Watch: User-Friendly Waves And Not So User-Friendly Evenings
In Byron and the Sunshine Coast with Kai Hing, Jack Lynch, Duncan Mcnicol and our bands, Middle Kids and Cub Sport.
The waves at The Pass were awful for thrusters, exceptional for everything else. Soft, clean walls hugged Byron’s iconic stretch of sand. It was beginner and alt-board heaven.
Jack Lynch opted for the log, Duncan Mcnicol for the finless, the rest of us sipped beer and watched from the shade. It was typically busy, but far from capacity. The easterly bump in energy wasn’t forecast and it was only Thursday – not that many are running the nine-to-five around here…
Mr Lynch lucked out with a set, locked rail and walked the plank, trimming past our camp and weaving down the bay towards Clarks. After the ride, Toby Cregan, who was on lens duty, packed down his gear. It was time to retire to our accommodation. We had the clip and the pool was beckoning, not to mention we were nearly out of refreshments. It was the third and final weekend of our Summer Sessions tour and we wanted to savour every moment.
We had two more sessions shooting with Jack and Dunc. Both in the kind of quality that would excite any weekend warrior, or Sydney-based Stab employee, yet hardly raise the eyebrow of the well-travelled surfer or lensman. Regardless we dragged our boards, cameras and Summer Bright boxes onto the sand. What else were we going to do? Tallows had a good bank and it was bikini weather.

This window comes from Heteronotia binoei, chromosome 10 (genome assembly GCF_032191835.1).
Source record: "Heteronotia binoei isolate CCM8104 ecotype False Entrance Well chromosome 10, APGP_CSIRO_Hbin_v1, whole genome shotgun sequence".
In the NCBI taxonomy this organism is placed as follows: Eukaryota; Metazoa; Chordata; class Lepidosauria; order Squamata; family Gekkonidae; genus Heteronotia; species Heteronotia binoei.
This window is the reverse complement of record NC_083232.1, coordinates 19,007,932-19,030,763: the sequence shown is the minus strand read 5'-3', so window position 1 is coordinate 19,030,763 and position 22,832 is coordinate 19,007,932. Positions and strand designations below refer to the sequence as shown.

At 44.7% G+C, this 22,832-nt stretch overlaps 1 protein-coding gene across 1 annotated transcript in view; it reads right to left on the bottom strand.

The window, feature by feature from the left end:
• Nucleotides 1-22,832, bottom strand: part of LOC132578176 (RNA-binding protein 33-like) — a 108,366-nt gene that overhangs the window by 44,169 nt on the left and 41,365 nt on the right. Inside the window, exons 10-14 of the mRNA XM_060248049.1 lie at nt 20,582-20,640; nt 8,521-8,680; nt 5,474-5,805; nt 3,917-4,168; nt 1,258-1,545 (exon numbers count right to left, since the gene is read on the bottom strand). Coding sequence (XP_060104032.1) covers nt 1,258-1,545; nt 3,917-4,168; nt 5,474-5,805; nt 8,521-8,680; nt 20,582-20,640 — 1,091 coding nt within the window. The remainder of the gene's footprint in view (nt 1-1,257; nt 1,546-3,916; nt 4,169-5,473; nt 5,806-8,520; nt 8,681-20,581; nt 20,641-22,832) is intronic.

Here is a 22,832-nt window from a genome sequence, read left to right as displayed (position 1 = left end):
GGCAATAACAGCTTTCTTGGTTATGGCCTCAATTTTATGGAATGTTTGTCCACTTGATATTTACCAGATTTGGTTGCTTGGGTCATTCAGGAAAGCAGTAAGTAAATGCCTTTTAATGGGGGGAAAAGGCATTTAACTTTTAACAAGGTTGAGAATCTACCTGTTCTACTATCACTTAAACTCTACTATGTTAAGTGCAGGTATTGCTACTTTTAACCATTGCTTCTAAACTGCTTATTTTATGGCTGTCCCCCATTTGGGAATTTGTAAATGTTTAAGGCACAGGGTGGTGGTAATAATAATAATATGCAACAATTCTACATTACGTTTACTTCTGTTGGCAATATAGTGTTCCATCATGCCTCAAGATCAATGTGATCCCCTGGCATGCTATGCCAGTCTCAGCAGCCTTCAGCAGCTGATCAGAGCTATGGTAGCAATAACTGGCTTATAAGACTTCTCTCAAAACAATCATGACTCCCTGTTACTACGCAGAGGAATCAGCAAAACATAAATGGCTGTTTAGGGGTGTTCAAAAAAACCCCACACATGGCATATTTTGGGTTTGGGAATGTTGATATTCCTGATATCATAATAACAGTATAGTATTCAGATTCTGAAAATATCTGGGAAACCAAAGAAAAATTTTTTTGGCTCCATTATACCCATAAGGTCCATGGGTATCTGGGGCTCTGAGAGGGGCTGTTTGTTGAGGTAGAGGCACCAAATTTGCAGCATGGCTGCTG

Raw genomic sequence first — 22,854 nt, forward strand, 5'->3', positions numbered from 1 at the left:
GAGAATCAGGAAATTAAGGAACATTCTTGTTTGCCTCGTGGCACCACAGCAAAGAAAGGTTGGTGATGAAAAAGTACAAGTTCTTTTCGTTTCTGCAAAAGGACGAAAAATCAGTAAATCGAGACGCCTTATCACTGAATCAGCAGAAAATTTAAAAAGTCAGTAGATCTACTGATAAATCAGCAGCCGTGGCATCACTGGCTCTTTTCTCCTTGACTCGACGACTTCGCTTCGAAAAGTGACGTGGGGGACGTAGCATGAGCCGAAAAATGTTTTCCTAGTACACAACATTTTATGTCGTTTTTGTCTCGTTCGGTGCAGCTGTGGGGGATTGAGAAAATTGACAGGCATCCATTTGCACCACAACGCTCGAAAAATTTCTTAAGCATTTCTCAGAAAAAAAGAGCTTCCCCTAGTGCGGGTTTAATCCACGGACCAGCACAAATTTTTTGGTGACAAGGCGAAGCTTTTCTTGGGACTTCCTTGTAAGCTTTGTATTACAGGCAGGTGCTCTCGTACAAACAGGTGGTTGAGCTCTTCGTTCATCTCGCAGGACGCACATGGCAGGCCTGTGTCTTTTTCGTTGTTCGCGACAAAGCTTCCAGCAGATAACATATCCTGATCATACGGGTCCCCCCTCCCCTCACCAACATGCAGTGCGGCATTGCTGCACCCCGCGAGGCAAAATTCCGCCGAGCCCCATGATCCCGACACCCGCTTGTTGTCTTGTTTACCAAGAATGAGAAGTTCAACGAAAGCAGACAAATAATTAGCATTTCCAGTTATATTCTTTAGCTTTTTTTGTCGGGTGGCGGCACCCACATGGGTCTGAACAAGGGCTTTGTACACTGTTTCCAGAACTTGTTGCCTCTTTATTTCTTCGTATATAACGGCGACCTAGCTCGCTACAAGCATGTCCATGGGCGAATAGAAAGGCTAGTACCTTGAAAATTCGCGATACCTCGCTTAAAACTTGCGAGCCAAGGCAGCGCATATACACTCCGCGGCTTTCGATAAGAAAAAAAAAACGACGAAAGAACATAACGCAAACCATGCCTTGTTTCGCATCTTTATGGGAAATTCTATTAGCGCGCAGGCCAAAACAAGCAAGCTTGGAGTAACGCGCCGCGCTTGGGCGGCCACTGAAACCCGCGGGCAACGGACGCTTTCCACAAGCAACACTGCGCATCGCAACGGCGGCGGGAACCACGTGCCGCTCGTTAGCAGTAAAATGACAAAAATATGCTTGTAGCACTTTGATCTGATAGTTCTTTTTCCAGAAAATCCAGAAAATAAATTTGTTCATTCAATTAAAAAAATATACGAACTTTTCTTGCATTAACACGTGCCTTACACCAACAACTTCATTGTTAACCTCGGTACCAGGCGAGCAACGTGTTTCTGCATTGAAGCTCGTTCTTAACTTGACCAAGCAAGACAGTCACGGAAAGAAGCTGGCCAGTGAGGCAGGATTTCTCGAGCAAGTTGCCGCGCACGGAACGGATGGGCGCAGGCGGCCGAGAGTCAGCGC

Saturday arrived, the day of the show. After a pre-gig rinse at The Wreck with Middle Kids, we fronted up to The Brewery. Wearing black was a horrible mistake. Apart from a few pockets of shade, the outside venue was in full sun. Brows dripped and t-shirts hid (and in some cases revealed) lathers of perspiration. We drank through it, huddling under the beer garden's giant tree while the Galaxy Girls sang and swayed through their set.
After Cub Sport and Middle Kids had played we decided to breach our temporary residential agreement and throw a house party. The bands joined, our photographers joined, so did Jack, Dunc, Matt Wilkinson and forty or so others. Only after we'd caught the attention of our neighbours and local law enforcement (or was it the exhausted alcohol supplies?), did we decide it was time to move on and continue making bad decisions elswhere. View the gallery from Saturday here.
Once again we pushed through the morning fog, packed our bags along with the little dignity we had left and rolled on to our next show. We were getting better at doing this dance. Three weeks of practice, in fact. When we arrived at the Sunshine Beach Surf Club, the line was pushing up the street. The venue hit capacity shortly after and we were forced to negotiate with angry looking men in security uniforms to get Kai Hing and his pals through the door. Locals began jumping the surrounding fences, some questionably of age. We cannot confirm nor deny that we assisted their efforts. Local outfit Doolie performed first, then Middles and Cubbies. The place erupted, iPhone screens illuminated the audience, our blood turned cold, or perhaps that was our bodies trying to tell us something. View the gallery from Sunday here.